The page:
White earthenware containing more flint and white clay than creamware.
A late 18th century attempt to make white pasted ceramics. Virtually all pearlware was decorated in some form, either in under glazed enameling, transfer printing, edge decoration, or annular banding. Pearlware was replaced on the market by less expensive and harder whitewares by the 1830s.
Much the same as creamware but with a small amount of cobalt added to the glaze to act as a whitener. The glaze puddling has a decidedly blue cast. Blue-decorated wares were all the rage in the second half of the 18th century in England, with the most desirable wares coming from China. English potters painting their creamwares in blue met with little success, as aesthetically, the appearance fell short of the Chinese porcelain counterparts. Pearlware solved the problem.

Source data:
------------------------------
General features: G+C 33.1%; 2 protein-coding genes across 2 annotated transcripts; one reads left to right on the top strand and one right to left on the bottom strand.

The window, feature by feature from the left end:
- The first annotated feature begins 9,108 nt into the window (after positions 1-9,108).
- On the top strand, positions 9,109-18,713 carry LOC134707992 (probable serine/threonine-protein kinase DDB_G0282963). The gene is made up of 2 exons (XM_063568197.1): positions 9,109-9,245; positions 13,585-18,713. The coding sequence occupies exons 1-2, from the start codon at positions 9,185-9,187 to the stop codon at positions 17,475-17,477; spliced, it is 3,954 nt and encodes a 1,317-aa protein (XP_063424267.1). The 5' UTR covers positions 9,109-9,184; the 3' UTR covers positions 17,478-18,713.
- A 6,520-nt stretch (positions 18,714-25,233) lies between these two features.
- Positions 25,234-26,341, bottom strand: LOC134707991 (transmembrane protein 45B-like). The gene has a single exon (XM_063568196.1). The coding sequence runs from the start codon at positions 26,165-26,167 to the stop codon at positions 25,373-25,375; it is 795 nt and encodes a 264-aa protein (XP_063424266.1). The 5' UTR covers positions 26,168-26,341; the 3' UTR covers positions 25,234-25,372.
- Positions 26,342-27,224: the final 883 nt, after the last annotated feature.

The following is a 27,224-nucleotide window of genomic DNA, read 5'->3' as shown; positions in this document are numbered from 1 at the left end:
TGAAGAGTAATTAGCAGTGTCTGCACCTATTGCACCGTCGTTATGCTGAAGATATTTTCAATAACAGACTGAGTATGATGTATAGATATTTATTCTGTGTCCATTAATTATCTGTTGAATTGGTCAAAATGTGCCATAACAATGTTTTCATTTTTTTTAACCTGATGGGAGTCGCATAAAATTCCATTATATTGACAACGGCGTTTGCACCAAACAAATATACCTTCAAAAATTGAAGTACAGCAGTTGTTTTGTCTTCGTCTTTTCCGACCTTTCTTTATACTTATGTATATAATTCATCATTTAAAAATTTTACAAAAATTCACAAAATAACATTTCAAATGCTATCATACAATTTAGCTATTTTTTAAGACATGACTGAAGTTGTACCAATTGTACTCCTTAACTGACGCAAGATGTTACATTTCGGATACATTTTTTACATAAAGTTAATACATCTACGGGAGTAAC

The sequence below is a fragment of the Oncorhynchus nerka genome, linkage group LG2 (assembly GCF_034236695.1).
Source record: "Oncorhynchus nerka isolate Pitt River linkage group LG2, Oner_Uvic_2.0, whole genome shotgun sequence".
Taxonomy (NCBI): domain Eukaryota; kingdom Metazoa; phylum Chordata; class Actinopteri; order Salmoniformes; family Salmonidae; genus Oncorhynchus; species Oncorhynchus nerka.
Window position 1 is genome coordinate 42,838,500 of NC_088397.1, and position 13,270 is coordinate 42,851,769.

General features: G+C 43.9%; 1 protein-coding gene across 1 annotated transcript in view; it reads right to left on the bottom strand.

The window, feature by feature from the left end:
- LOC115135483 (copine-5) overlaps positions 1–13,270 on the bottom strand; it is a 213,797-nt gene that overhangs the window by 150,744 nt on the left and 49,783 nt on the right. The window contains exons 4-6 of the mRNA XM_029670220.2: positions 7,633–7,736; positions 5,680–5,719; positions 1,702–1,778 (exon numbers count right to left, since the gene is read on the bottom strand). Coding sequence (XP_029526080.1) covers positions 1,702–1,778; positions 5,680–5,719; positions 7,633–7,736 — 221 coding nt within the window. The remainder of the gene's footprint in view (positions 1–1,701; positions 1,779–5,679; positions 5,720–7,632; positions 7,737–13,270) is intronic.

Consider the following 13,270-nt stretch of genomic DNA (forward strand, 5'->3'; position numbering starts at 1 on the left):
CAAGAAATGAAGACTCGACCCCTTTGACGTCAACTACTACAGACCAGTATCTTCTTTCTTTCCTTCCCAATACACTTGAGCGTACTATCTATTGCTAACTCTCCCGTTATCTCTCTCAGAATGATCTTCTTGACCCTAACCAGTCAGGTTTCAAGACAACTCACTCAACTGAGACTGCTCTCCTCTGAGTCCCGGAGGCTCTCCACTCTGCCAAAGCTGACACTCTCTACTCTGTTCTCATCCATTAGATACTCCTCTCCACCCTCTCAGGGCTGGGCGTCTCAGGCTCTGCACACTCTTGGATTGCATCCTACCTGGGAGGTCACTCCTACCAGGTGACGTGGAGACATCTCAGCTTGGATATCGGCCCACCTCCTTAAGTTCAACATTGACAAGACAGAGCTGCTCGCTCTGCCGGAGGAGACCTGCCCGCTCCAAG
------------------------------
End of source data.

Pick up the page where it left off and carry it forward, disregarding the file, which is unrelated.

An earthenware whiter in appearance than creamware.
this refined earthenware contains a large percentage of kaolin, making it whiter than creamware. It was developed by Josiah Wedgwood in the late 18th century.